by Jenny Knodell, IQS Editor
Almost all the metals we use today—silver, aluminum, brass, even steel—are alloys, a homogenous mix of a metal and one or more other substances that enhances or changes its properties. In fact, very few metals are actually put to use in their pure form. From ancient times till now, humans have been experimenting and engineering alloys so they exhibit certain properties for thousands of years. There are literally an infinite number of combinations, all resulting in very different structural properties. In a way, metals and elements team up, work together and pool their strengths to make different metallic substances. Alloys may be a homogenous solid solution, a heterogeneous mix of tiny crystals or a true chemical compound.
The very first alloy was bronze, used appropriately, during the Bronze Age. It’s a simple formula: 90% copper 10% tin = a stronger, more chemically resistant metal that can be slightly changed to make musical instruments, weapons and currency. The steel alloy formula is iron and a little bit of carbon, and this simple mixture makes by far the most commonly used metal, often considered the building block of modern society. Gold is alloyed with copper, aluminum, nickel and silver to give jewelry different colored tints, as well as create less expensive alternatives like 18k yellow gold.
Old bronze coins. Ring made of green and rose gold.
Alloying allows metals to become harder, softer, more chemically and erosion resistant, more or less electrically conductive, have a higher or lower melting point, different colors, textures, densities, and perhaps most importantly, lighter weight. If it wasn’t for the Wright Brothers and their ingenious idea to build their engine out of an ultra light aluminum alloy, air planes would never have taken flight. As you can see, we would be stuck in the Stone Age if metallurgists never got creative. In fact, it’s the never ending search for lighter and lighter metal alloys that lead to space exploration and improvements in automotive and mass transportation. Today, scientists are coming up with new and improved alloys that replace outdated existing metals and allow for technological advances.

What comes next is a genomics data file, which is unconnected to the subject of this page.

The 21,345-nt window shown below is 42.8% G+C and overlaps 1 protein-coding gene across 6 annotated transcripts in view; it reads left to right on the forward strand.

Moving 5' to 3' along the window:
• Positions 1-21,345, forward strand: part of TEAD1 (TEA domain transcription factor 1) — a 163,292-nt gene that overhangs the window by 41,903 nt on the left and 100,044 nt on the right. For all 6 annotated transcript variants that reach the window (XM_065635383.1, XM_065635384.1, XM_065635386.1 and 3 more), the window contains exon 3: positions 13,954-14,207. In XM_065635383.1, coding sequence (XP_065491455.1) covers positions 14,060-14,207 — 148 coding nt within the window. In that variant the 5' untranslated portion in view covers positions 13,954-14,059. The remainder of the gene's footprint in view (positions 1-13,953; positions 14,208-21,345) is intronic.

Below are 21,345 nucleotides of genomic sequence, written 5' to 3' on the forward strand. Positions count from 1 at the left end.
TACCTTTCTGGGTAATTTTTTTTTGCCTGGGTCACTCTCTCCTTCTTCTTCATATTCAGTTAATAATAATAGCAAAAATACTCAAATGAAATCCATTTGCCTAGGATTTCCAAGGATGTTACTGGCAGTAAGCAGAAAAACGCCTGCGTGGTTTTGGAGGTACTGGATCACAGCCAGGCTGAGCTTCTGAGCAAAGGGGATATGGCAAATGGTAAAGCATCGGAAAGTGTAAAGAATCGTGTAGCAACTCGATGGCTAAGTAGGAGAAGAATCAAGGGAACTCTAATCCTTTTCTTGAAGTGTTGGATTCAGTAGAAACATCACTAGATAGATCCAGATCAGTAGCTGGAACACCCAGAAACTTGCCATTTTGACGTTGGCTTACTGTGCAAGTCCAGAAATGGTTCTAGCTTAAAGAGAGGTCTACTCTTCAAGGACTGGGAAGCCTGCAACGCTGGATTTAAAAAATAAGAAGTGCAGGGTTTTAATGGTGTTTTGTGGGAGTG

A few years ago, a titanium-based alloy was created in an automotive lab that had ultra high strength and super elasticity. It was created by using quantum mechanics and its properties are unparalleled by any other metal or alloy to date. This alloy, along with others made in the same lab, plan to serve the space program to be used on satellites, deep space probes and shuttles as springs and other instruments. Last year a nickel-tungsten alloy, developed by an MIT professor, promises to replace chrome, the shiny protective coating applied to car bumpers and bathroom faucets. Chrome has been used for over half a century, and works very well, but its manufacturing process is dangerous and polluting. The new alloy looks identical to chrome and exhibits all of its same properties, but is more durable and safer to produce.
Titanium alloy spring. Nickel-tungsten chrome replacement.
Who knows what the future holds for alloy development. Some scientists predict that eventually, we’ll be able to create alloys that can detect when they’ve been damaged and are able to fix themselves. They seem to have infinite possibilities, and we can only wait and see what new alloys hold in store.